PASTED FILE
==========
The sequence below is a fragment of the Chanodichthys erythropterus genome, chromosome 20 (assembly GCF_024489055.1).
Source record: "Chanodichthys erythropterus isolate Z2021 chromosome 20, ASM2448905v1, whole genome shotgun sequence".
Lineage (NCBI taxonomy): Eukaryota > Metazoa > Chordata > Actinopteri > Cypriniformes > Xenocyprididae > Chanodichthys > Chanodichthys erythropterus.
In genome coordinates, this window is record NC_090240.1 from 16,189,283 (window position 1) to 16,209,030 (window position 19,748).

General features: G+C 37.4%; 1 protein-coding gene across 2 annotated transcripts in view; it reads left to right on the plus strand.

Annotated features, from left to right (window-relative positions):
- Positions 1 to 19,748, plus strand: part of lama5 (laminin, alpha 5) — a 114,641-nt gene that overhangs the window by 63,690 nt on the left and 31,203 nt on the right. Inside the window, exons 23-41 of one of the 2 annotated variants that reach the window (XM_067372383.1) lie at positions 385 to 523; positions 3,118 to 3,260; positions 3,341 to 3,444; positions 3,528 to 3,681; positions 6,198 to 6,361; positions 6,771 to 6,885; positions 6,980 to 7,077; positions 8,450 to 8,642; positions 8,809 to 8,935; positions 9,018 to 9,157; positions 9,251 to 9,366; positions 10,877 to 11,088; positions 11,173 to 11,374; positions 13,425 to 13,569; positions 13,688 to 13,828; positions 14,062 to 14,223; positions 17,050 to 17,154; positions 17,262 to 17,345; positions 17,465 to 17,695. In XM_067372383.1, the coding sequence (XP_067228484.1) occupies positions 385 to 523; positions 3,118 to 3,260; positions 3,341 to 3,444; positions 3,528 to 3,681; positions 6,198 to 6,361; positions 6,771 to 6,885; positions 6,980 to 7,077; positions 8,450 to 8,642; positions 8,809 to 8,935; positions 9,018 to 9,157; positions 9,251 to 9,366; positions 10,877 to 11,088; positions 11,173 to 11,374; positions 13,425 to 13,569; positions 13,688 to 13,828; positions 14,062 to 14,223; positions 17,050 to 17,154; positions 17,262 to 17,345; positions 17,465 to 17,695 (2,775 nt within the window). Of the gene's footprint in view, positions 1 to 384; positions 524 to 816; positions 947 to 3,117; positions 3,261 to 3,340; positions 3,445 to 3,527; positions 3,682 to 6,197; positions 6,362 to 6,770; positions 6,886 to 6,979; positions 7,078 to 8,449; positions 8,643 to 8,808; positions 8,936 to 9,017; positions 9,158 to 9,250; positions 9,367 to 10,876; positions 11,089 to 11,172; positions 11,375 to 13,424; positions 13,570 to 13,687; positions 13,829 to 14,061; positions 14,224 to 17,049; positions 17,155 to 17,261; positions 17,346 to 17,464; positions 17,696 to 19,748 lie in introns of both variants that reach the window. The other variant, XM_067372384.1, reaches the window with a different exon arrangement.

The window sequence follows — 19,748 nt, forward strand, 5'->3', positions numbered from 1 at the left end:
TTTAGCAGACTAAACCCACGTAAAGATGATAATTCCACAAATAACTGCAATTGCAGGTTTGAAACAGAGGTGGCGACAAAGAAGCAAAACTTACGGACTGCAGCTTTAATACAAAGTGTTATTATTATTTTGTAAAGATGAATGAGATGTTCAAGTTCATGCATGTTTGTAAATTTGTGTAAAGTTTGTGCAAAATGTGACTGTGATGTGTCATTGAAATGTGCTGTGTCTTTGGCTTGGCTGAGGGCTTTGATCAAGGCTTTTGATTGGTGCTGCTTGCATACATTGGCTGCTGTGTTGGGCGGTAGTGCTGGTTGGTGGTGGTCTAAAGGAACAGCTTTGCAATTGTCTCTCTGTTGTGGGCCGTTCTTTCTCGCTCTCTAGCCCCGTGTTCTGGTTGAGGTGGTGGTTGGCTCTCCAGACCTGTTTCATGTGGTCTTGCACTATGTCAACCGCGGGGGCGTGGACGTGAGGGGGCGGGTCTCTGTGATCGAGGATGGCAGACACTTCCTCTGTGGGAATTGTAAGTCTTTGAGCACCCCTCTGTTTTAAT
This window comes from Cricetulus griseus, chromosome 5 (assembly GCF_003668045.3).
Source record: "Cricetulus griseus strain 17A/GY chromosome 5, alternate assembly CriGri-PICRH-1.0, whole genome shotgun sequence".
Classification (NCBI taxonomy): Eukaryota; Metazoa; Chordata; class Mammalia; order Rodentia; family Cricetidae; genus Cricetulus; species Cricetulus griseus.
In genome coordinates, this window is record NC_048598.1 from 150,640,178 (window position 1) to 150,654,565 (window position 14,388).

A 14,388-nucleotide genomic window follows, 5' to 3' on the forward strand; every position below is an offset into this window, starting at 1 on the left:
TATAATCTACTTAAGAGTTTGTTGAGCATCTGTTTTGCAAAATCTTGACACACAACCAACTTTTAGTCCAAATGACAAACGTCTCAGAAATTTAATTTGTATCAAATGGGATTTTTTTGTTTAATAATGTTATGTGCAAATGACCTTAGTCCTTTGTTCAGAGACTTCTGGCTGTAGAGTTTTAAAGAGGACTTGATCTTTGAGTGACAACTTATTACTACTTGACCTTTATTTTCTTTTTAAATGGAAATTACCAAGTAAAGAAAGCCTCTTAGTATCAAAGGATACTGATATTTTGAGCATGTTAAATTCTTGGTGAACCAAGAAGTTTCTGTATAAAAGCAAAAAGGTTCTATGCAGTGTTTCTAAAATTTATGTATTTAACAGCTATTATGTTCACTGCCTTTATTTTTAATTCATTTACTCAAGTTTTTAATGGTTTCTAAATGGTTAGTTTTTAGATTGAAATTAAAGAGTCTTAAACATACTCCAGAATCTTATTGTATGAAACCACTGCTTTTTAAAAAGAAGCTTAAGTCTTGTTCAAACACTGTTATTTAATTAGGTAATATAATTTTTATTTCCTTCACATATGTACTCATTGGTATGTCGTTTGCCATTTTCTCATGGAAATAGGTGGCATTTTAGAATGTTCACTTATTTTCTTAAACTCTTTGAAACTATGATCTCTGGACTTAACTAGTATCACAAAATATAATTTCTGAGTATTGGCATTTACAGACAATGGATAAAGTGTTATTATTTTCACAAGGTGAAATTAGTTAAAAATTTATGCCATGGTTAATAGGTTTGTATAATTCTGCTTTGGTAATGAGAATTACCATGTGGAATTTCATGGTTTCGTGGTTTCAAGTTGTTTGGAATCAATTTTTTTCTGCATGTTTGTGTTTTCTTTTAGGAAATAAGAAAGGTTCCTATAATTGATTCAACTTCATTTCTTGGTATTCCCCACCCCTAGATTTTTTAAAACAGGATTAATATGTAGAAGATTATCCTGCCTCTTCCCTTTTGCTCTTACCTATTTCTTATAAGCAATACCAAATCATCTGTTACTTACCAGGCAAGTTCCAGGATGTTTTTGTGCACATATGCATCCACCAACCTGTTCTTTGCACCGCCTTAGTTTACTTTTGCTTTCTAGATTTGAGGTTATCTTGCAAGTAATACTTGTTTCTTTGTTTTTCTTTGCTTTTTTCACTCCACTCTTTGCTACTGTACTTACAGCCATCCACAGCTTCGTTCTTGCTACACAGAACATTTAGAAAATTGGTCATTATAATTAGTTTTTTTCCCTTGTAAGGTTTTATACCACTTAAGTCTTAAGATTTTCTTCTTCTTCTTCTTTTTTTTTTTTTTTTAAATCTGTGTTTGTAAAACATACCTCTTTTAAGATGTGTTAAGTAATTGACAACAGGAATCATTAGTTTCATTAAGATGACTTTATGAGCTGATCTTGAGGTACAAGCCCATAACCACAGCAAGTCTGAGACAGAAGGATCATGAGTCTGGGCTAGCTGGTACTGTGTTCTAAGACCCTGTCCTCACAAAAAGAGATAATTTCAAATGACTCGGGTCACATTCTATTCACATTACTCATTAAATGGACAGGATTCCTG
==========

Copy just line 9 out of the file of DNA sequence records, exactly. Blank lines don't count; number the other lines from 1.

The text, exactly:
TTTAGCAGACTAAACCCACGTAAAGATGATAATTCCACAAATAACTGCAATTGCAGGTTTGAAACAGAGGTGGCGACAAAGAAGCAAAACTTACGGACTGCAGCTTTAATACAAAGTGTTATTATTATTTTGTAAAGATGAATGAGATGTTCAAGTTCATGCATGTTTGTAAATTTGTGTAAAGTTTGTGCAAAATGTGACTGTGATGTGTCATTGAAATGTGCTGTGTCTTTGGCTTGGCTGAGGGCTTTGATCAAGGCTTTTGATTGGTGCTGCTTGCATACATTGGCTGCTGTGTTGGGCGGTAGTGCTGGTTGGTGGTGGTCTAAAGGAACAGCTTTGCAATTGTCTCTCTGTTGTGGGCCGTTCTTTCTCGCTCTCTAGCCCCGTGTTCTGGTTGAGGTGGTGGTTGGCTCTCCAGACCTGTTTCATGTGGTCTTGCACTATGTCAACCGCGGGGGCGTGGACGTGAGGGGGCGGGTCTCTGTGATCGAGGATGGCAGACACTTCCTCTGTGGGAATTGTAAGTCTTTGAGCACCCCTCTGTTTTAAT